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Bike rodeo rides again
Safety can be fun. Snoqualmie' police officers want to reinforce that lesson Saturday, Sept. 23, at the Tanner Jeans Memorial Bicycle Safety Rodeo.
"It's always a lot of fun," said Snoqualmie Police Officer Paul Graham. Not only do officers get to hang out with area youths, but the children get to safely race around an obstacle course to hone their cycling skills. Parents, too, have fun as they get an afternoon in a festive environment, Graham said.
This is the third year for the safety rodeo. The Snoqualmie Police Department started the first safety rodeo in 2004 as a response to the death of 7-year-old Tanner Jeans, who died after being struck by a truck while riding his bicycle on Snoqualmie Ridge.
Last year, the nonprofit Tanner Jeans Memorial Foundation joined the department in producing the safety event. It's one of several local child-safety programs the foundation sponsors.
Laurie Gibbs, foundation president, said the rodeo is a great way to promote safety in a fun-filled way.
In addition to helmet inspections - with free helmets for those without a working helmet - and the bicycle obstacle course, there will be all kinds of other fun: five inflatable bouncing rides, free hotdogs and beverages, face painting, a balloon-sculpting clown and more.
One of the new attractions will be a mountain bike skills demonstration by Snoqualmie residents Justin Rose and Dan Saimo. The two hope to convince the city of Snoqualmie to build a mountain bike skills park with obstacles like those they'll be using at the rodeo - small jumps, teeter-totters and ladders.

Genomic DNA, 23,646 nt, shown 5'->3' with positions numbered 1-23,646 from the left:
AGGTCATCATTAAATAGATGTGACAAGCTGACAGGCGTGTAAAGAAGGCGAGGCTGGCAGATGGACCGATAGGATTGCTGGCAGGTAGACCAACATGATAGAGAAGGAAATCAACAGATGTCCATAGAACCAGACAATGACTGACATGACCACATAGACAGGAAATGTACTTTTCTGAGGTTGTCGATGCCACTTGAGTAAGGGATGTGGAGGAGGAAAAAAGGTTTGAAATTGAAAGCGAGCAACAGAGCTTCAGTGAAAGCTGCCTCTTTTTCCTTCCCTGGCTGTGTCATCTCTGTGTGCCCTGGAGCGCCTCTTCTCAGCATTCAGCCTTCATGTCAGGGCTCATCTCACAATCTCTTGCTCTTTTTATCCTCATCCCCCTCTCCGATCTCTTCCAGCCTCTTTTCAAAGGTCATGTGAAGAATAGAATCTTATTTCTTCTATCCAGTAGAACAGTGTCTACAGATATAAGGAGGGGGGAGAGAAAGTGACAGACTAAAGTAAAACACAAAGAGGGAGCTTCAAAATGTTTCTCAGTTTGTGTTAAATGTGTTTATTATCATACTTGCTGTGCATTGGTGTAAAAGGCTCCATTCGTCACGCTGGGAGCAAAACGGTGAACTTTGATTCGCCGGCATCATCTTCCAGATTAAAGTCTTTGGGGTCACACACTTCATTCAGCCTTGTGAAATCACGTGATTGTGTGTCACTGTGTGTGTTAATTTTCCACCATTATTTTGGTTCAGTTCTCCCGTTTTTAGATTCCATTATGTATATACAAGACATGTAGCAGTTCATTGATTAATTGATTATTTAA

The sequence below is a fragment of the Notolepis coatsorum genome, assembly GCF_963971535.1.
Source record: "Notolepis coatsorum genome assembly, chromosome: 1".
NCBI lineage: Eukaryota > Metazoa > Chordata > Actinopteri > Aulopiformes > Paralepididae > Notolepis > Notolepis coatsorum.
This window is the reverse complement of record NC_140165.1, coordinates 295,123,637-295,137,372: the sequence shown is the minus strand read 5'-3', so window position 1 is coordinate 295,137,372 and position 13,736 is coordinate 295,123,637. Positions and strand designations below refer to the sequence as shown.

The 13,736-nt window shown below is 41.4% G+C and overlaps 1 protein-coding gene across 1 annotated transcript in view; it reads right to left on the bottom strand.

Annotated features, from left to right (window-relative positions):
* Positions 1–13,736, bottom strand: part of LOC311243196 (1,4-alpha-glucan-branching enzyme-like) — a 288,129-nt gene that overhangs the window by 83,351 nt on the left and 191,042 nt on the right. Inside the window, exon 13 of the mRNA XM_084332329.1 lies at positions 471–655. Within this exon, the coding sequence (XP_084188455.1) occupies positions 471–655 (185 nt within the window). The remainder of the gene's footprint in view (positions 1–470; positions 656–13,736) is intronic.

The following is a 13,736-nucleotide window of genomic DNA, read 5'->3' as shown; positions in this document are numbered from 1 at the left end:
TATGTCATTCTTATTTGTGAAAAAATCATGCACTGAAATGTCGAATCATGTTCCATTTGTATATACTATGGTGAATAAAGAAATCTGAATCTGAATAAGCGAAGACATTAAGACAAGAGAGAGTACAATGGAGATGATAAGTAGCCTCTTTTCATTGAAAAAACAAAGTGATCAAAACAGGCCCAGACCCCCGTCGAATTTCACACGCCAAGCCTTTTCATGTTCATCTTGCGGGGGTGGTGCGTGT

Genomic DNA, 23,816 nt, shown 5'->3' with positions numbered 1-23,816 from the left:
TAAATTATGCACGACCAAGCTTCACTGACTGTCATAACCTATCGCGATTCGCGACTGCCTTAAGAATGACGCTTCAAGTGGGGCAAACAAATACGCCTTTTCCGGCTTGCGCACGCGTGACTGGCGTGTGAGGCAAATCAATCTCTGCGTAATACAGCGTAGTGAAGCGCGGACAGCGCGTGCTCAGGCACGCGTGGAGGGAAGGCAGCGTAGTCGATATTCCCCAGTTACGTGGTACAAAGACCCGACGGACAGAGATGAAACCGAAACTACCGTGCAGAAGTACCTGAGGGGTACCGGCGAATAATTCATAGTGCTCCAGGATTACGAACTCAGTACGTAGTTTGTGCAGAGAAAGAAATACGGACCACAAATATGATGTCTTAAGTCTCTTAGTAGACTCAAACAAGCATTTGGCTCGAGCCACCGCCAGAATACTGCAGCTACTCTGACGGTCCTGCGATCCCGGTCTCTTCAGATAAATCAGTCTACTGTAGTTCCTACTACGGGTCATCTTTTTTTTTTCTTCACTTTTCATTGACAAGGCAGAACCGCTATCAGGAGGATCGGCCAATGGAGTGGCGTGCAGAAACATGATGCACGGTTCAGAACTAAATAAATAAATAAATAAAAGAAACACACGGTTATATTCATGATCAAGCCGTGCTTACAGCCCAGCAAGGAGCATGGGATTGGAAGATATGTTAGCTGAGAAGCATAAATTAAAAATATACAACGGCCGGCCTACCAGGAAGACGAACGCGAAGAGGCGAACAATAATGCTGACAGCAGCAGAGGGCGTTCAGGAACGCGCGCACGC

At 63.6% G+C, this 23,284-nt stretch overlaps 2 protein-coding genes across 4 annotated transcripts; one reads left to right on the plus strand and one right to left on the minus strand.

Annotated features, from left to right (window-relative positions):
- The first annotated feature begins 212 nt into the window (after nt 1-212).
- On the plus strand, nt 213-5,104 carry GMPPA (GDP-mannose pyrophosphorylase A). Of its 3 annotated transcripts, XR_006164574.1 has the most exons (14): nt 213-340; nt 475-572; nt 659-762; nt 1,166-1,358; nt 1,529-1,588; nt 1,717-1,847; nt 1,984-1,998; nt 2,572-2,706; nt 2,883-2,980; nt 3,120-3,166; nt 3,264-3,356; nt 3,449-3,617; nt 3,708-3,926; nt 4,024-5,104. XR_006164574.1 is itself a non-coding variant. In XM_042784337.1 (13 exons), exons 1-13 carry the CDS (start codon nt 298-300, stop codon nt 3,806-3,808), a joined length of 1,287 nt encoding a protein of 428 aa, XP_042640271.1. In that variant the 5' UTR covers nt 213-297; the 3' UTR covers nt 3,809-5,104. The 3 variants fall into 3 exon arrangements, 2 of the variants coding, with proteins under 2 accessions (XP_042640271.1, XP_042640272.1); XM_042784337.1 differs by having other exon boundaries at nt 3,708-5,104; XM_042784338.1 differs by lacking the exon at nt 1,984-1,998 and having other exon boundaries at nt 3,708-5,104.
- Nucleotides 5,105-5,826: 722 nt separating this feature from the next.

"Kids are gonna ride bikes," Rose said. "We want to start to show how to ride different technical terrain without having to go out in the woods for the experience."
Gaining experience is much of what the police department's skills course is about, Graham said.
Cones are set up on marked courses to simulate different street situations. The biggest danger Graham said he and other officers see is children not obeying the rules of the road and engaging in risky behaviors while on bicycles, motorized foot scooters and other wheeled vehicles.
This summer, the Snoqualmie City Council passed a new ordinance restricting the use of motorized foot scooters. The bike rodeo will give officers a chance to educate children and their parents on the new rules and how the officers will enforce them, Graham said.
Helmets are required for both bicycles and motorized foot scooters. All the requirements that apply to bicycles regarding operation - obeying traffic signs, signaling turns, wearing lights and reflectors at night, etc., apply to scooters, too. The only difference is scooters are barred from bicycle trails, sidewalks and certain other areas bikes are allowed.
"It's fun for us," Graham said. "We get to hang out with the kids and help them build skills that are very important."
Last year, many youths lined up to try the obstacle course multiple times, competing to get the best time possible, Graham said.
For the past two years, the rodeo was held at Community Park, but this year it will take place from 11 a.m. to 3 p.m. at Cascade View Elementary School, 34816 S.E. Ridge St., Snoqualmie. The event is free but donations will be accepted to help support future events.